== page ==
Neck pain: Why does my neck hurt?
How can I get pain relief from my stiff neck and tight neck muscles?
Pinched nerves hurt, and large nerves in the neck that get pinched cause severe neck pain.Major nerves in the neck that branch off from the spine that go down into the arms and hands can sometimes get pressed upon in various ways and are pinched as they exit the spinal column. When this happens the pinched nerves are unable to properly conduct their signal. A pinched nerve in the neck can occur from a simple neck strain, or when a nerve is stretched abnormally by a protruding disc or misaligned spinal structures. A pinched nerve in the neck, also known as cervical radiculopathy, is an extremely common problem that causes the stiff neck and severe neck pain most everyone has experienced. This kind of tight sore neck is often caused by a minor muscle strain and typically calms down after a few days of resting and being more careful with the neck and upper body.
However, neck and shoulder pain can be more serious than just a simple wry neck from spasm of the neck muscles. When the shoulder and neck pain and muscle spasm of a pinched nerve does not show signs of improvement within a few days it then becomes important to seek professional help. What started out looking like a simple kink in the neck from too much housework or sleeping in an odd position might turn out to be an early sign of a degenerative spine condition like neck arthritis, cervical spondylosis or cervical stenosis, to name just a few common problems that start out looking like a common sore neck.
Causes of a pinched nerve lead to nerve compression and more
Nerve compression can happen anywhere in the body, causing irritation and inflammation of the very delicate nerve tissue, resulting in the nerve becoming super-excitable. In the upper part of the spine this compression not only causes neck sharp and stabbing pain and protective muscle spasm, but it interferes with that nerve’s ability to function at is should normally, which is reflected in the body in a variety of potential symptoms depending on the cause, location and degree of nerve compression.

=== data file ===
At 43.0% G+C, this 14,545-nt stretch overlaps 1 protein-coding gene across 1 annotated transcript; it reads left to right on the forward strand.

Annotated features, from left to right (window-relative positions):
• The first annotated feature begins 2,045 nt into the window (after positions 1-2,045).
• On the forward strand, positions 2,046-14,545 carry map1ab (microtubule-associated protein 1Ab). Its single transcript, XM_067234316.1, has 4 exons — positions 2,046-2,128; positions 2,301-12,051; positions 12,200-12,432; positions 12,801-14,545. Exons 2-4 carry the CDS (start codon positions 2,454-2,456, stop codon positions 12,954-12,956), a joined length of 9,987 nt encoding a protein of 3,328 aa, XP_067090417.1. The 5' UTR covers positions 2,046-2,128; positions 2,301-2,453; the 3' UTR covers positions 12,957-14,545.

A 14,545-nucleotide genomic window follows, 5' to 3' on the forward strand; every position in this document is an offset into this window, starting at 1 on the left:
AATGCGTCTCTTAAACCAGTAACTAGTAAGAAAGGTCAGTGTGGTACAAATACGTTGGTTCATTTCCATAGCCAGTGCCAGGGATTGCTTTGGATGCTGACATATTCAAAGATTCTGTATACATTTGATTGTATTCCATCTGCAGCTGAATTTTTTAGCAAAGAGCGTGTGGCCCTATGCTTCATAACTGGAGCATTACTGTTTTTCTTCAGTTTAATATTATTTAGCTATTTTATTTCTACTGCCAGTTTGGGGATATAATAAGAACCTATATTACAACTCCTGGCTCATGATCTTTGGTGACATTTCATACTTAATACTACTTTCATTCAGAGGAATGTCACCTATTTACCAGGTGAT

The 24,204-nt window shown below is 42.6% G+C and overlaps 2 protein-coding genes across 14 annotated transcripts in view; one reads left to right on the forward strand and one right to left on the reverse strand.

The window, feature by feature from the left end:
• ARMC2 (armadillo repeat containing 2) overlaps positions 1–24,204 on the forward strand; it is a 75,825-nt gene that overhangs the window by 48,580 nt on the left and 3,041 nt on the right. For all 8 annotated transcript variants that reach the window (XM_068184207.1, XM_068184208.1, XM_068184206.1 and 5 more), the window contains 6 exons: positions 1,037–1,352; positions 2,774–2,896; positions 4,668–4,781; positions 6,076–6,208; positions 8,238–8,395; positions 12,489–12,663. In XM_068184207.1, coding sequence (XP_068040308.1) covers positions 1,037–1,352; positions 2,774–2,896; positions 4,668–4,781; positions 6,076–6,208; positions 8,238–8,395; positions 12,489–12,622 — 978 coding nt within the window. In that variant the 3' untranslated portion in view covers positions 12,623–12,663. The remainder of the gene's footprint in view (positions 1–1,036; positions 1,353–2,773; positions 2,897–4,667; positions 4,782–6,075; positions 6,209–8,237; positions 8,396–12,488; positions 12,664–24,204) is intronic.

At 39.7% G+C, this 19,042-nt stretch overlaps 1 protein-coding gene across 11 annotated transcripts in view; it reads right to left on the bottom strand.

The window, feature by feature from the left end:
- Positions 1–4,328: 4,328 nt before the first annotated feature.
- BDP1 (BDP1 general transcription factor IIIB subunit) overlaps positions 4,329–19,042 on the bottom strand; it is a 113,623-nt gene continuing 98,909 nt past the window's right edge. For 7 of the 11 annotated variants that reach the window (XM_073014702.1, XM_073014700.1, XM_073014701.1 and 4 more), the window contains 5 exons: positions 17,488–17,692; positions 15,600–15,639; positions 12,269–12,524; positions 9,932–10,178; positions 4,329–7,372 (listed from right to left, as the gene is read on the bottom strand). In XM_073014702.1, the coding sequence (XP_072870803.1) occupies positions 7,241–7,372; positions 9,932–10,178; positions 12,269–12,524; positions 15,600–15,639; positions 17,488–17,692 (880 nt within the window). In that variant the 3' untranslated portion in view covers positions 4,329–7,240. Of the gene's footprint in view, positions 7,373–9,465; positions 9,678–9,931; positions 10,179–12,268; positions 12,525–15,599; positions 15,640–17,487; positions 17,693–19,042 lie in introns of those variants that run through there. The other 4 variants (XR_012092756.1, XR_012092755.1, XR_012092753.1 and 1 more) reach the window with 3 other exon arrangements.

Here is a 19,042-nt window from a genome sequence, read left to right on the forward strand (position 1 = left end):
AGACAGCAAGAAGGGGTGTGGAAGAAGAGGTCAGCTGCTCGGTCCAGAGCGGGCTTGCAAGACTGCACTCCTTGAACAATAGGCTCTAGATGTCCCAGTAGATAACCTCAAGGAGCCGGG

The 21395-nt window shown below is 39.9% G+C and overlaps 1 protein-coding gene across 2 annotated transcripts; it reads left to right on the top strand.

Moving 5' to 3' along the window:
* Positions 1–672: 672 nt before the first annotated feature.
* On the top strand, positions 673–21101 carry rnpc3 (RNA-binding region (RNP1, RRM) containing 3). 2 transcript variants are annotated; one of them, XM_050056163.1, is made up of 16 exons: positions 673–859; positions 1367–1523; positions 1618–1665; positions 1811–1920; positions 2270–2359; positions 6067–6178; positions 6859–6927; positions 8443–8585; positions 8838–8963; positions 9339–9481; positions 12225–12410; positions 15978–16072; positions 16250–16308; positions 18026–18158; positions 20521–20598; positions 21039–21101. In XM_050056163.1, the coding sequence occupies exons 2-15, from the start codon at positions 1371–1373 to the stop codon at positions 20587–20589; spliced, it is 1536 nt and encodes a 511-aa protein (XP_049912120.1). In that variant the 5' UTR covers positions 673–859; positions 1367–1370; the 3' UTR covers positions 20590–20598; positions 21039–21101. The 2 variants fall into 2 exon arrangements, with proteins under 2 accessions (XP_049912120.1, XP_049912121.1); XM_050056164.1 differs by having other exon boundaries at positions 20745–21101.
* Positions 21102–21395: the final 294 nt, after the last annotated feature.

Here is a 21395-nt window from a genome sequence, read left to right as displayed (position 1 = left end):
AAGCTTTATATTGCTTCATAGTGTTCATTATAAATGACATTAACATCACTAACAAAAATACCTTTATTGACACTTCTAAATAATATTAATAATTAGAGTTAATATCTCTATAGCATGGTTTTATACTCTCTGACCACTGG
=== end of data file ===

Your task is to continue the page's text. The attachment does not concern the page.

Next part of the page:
A nerve can be pinched anywhere along its path. It is commonly compressed as it leaves the spine by a bulged or herniated disc, or bone spurs that are part of the changes of spinal arthritis. Regardless of where or how the nerve is pinched, symptoms of pain, numbness, tingling or weakness of the neck and arms occur. It is difficult to locate the area of actual pinching because these symptoms are registered in the brain as thought the entire nerve is involved when only one small part is being pinched.
Symptoms of nerve compression
Cervical spine nerve compression causes more than neck pain. It usually becomes a major problem by the 4th or 5th decade of life. Depending on the exact nerve or nerves being compressed, what part is being compressed and how much, other symptoms of a pinched nerve are:
- Soreness or stiffness – in the neck or extending into the arm and hands
- Muscle weakness – affecting the neck or arm muscles
- Headaches – usually on the same side as where the nerve is pinched, often at the base of the skull
- Pins-and-needles or tingling sensation – usually felt in one or more fingertips
- Numbness – usually felt in one or more fingertips
- Heat or cold sensation – felt along large areas of the upper extremities
Common symptoms associated with the nerve root pinching commonly are pain, numbness, tingling or weakness at:
C2 – base of the skull and temples
C3 – base of the skull, behind the eyes, and around the ears
C4 – base of neck and upper shoulder pain
C5 – thumb side of the upper arm
C6 – thumb side of the forearm, plus pain in the thumb and index fingers
C7 – area of the middle finger of the hand
C8 – area of the ring and little fingers
T1 – area of the little finger side of the forearm
Sore neck and shoulder pain